• Hemodialysis or peritoneal dialysis
  • Kidney transplantation


  • Benefits of genetic counseling and screening for patients and family: 
    • Information on diagnosis and prevention/treatment of complications
    • Family planning (risks of passing condition to offspring)
    • Possible kidney transplant donor among relatives
  • Screening for intracerebral aneurysms with presymptomatic imaging (MRA or CT angiography):
    • Family history of intracranial aneurysm
    • Plans to have major surgery
    • High-risk occupations (ruptured aneurysm could put other lives at risk, e.g., pilot)
    • Requires anticoagulation (increased risk of bleeding)


  • Varies from person to person
  • Generally a slow rate of disease progression
  • About ½ of patients ≥ 75 years of age require dialysis and/or kidney transplantation.
  • Most patients die from cardiac causes.
  • Particularly poor prognosis with a ruptured cerebral aneurysm
Gross pathology from nephrectomy in a patient with autosomal dominant polycystic kidney disease

Gross pathology from nephrectomy in a patient with autosomal dominant polycystic kidney disease (ADPKD)

Image: “Incidental renal cell carcinoma presenting in a renal transplant recipient with autosomal dominant polycystic kidney disease” by Misumi T, Ide K, Onoe T, Banshodani M, Tazawa H, Teraoka Y, Hotta R, Yamashita M, Tashiro H, Ohdan H. License: CC BY 2.0, cropped by Lecturio.


The 2 main types of polycystic kidney disease are ADPKD and autosomal recessive polycystic kidney disease (ARPKD).

Inheritance Autosomal dominant Autosomal recessive
Genes involved PKD1, PKD2 PKHD1
Associated proteins Polycystin-1, polycystin-2 Fibrocystin
Age of presentation Adulthood Antenatal, neonatal, infant
Clinical features
  • Impaired renal function
  • Enlarged kidneys
  • Cerebral aneurysm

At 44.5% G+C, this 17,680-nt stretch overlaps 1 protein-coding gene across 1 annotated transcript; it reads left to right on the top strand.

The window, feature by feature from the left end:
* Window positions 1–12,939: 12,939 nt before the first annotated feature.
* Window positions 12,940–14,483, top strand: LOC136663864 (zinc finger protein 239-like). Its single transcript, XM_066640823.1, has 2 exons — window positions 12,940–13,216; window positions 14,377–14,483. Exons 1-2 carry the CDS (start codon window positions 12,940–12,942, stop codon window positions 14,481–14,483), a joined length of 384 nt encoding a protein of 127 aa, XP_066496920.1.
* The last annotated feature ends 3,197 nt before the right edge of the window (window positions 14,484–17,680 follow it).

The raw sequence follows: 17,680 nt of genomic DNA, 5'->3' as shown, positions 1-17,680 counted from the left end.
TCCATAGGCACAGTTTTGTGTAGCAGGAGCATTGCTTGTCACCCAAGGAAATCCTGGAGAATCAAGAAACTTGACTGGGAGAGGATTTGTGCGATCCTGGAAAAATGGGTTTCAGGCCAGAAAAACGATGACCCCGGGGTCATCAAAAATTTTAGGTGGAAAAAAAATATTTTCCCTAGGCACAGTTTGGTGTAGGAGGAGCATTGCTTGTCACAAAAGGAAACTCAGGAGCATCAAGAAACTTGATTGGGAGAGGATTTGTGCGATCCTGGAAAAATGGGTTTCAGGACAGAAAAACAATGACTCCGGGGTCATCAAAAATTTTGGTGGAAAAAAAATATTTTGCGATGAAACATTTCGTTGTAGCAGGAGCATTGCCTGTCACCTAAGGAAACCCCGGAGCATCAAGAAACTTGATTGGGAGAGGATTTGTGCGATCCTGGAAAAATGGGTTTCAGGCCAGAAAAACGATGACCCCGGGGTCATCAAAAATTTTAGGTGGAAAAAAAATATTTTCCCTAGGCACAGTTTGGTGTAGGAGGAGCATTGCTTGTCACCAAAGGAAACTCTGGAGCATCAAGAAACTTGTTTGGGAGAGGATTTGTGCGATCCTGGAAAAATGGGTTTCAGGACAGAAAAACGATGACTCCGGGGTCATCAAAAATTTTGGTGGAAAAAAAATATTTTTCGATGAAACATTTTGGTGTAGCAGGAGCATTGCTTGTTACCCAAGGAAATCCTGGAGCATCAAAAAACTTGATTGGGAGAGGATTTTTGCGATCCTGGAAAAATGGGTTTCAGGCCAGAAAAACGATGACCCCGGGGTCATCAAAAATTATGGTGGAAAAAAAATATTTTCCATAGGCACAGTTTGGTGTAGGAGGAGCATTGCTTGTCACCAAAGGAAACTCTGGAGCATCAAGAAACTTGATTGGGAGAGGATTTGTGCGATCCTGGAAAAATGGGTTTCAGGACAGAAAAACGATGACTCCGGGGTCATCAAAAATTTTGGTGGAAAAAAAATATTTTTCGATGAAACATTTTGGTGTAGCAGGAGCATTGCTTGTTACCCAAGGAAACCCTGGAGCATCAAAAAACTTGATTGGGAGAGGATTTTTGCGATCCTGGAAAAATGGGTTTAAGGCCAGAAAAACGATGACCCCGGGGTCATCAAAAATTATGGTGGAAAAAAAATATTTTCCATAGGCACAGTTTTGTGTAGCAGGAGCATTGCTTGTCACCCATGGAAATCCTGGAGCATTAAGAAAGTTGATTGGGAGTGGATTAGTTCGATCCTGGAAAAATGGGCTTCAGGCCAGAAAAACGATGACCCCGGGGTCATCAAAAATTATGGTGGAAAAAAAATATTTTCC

• Hepatic and pancreatic cysts
  • Colon diverticulosis
  • Abdominal hernias
  • Impaired renal function
  • Enlarged kidneys
  • Intrahepatic bile duct dilatation and hepatic fibrosis
  • Pulmonary hypoplasia
Gross and pathologic morphology
  • Large kidneys, surface full of cysts, distorted renal architecture
  • Round cysts of varying size (microcysts and macrocysts)
  • Functioning nephrons between cysts
  • Large kidneys, smooth surface, preserved general shape of kidneys
  • Microcysts (usually < 2 mm), which are tubular (affecting the collecting ducts and tubules), radiate from the medulla to the cortex.
  • Dilation of collecting ducts
Ultrasound findings Multiple cysts (based on age):
  • < 40 years of age: ≥ 3
  • 40–59 years of age: ≥ 2 each kidney
  • ≥ 60 years of age: ≥ 4 each kidney
  • Enlarged, echogenic kidneys
  • Poor corticomedullary differentiation
  • Multiple tiny cysts
ADPKD: autosomal dominant polycystic kidney disease
ARPKD: autosomal recessive polycystic kidney disease

Differential Diagnosis

  • Multiple benign simple cysts: Renal cysts are a common, asymptomatic, incidental finding in adults. The cysts increase in number with age. Differentiation from mild ADPKD may be difficult. Patients without ADPKD generally do not have a family history, gross hematuria, flank pain, or renal insufficiency.
  • Localized renal cystic disease: a localized, benign condition confused with PKD. Unlike PKD, the condition is a localized cystic disease and neither bilateral nor progressive. Patients have no family history of ADPKD. 
  • Acquired renal cystic disease: chronic kidney disease is frequently associated with the development of multiple small cysts bilaterally. The cysts are often small (< 0.5 cm) and patients have no family history. The kidneys have a smooth contour and are small to normal in size. Associated extrarenal manifestations are not noted.
  • Medullary sponge kidney: malformation of the collecting ducts (tubular dilatation) limited to the medullary pyramids. The condition may mimic PKD on urographic studies. Patients can present with kidney stones, hematuria, and UTIs. Unlike PKD, the renal cortex is spared, which can be seen on CT or MRI.
  • Autosomal dominant tuberous sclerosis complex: multiple, bilateral kidney cysts. Other findings include renal angiomyolipomas, facial angiofibromas, hypomelanotic macules, and retinal nodular hamartomas. Diagnosis is based on clinical findings and genetic testing (TSC1 or TSC2 pathogenic mutation).
  • Autosomal dominant tubulointerstitial kidney disease: a rare genetic disorder characterized by a gradual decline in kidney function from the teenage years. The onset of ESRD is variable. Presentation includes early-onset gout, hyperuricemia, and, in some, renal cysts. Unlike PKD, cysts are at the corticomedullary junction and the kidneys are small to normal in size.